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    Nick's Avatar
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    Re: Like Warner, If Faulk's Not Faulk, A Clean Break Is Needed

    Quote Originally Posted by AvengerRam
    If Faulk knee is not healed, and he can't be the feature back, the best thing for the Rams is to let him go and move on. Steven Jackson has the potential to be a feature back as a rookie. Even if he's not and never will be Marshall Faulk, if Marshall can't be either, he shouldn't be played because of nostalgia.
    I agree that we shouldn't be playing a subpar Faulk for nostalgia purposes alone, but I would rather try to restructure his contract to fit his new role so that we could keep him as a situational back before just letting him go or trading him. If Marshall realizes he's on the decline, perhaps he'd be willing to help the team out by freeing up some cap space and hanging around in very restricted roles so he can help develop Jackson.


    Quote Originally Posted by RamsFamily
    I thought that the FO should have offered KW a position as a coach. If nothing else, his on field experience and mannerisms would have helped somewhat. Since he moved on, another team gets the benifits....but we will survive.
    If Kurt was unwilling to be a back-up quarterback, I have serious questions about whether he would have even considered an offer to be a coach. The situation with Kurt Warner is he still thinks he's a starting QB capable of playing at an elite level in this league (and he very well could be right). As a back-up QB to Bulger, he'd at least have a shot at seeing the field. As a coach, he'd never put the pads and jersey on again. I just don't see him accepting that offer right now since he still believes he's starter material.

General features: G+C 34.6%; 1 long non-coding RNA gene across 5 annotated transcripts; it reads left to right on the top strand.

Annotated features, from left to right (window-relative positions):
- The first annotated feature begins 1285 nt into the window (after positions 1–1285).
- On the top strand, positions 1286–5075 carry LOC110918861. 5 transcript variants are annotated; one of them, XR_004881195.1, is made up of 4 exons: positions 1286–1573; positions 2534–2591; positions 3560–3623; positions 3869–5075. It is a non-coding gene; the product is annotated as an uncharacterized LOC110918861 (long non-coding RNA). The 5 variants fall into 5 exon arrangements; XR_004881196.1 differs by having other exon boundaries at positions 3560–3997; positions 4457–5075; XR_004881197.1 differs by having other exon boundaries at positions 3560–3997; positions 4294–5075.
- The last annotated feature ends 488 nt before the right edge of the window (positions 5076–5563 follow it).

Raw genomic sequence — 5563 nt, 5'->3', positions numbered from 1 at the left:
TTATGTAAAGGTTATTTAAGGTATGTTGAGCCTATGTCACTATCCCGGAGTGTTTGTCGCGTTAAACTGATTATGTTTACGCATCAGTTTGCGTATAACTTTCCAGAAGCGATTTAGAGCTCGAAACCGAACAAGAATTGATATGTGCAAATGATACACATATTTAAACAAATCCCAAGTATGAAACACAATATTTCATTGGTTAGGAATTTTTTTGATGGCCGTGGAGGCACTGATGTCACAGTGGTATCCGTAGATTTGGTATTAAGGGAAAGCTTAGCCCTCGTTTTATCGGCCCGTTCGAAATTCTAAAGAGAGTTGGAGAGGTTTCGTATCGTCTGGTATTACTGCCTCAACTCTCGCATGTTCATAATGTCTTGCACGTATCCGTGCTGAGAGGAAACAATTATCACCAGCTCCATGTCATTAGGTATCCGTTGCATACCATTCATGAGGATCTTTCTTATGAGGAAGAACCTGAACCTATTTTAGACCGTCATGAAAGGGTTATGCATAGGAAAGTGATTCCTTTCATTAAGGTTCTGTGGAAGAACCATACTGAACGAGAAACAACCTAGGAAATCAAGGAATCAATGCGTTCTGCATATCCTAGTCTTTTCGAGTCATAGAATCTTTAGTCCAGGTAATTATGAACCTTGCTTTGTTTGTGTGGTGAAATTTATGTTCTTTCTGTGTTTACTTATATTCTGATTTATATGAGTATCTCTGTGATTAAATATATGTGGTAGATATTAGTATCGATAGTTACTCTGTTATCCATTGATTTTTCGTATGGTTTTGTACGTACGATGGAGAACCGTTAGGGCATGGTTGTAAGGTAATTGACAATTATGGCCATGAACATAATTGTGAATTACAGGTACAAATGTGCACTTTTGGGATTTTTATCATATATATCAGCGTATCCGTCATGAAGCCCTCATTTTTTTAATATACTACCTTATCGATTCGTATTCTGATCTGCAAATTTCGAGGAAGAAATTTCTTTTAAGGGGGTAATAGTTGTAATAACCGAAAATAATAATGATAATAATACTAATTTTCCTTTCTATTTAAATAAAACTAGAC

Quote Originally Posted by Ferter
    You're right Myrow, Jackson is a power back, but he also does the other things quite well. He blocks well and he catches passes. He has some large, sure hands and he is not a fumbler, much like Faulk. He also has a great stiff arm. The only thing that worries me, if Faulk can't go and Gordon doesn't step up, is how fast can Jackson learn the intricate Rams offense. He needs to be a quick study so he can contribute at a high level. Rookie RBs can play in this league, but the Rams offense does have a high learning curve.
    Very good points, Ferter. There are more similarities between Faulk and Jackson than one might think just by glancing at them. And yes, the Rams offense is fairly difficult to learn. Look how hard it is for offensive linemen to get a good feel for the offense. Turley and Wohlabaugh had problems stepping in last season and they're seasoned vets. Jackson's inability to attend some of the functions because of the CBA's rules about graduation is only going to hinder how effective he'll be for the Rams in 2004.
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  7. #7
    AvengerRam's Avatar
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    Re: Like Warner, If Faulk's Not Faulk, A Clean Break Is Needed

    Quote Originally Posted by RamMyrow
    Steven Jackson is young and promising, but to say he is ready to take the reins is a little premature in my opinion. Steven Jackson is a power back
    Actually, Jackson ran a 4.45 40 on grass during his workouts, and ran faster on turf. He's more than just a power back.


    As we all know Faulk can run, catch, block, and keep defenses honest anytime he is on the field.
    One of the reasons Jackson was taken is that he was considered as good a receiver and blocker as any back in the draft.

    Jackson is...well...a rookie. He needs to be much more than a power back to replace Faulk.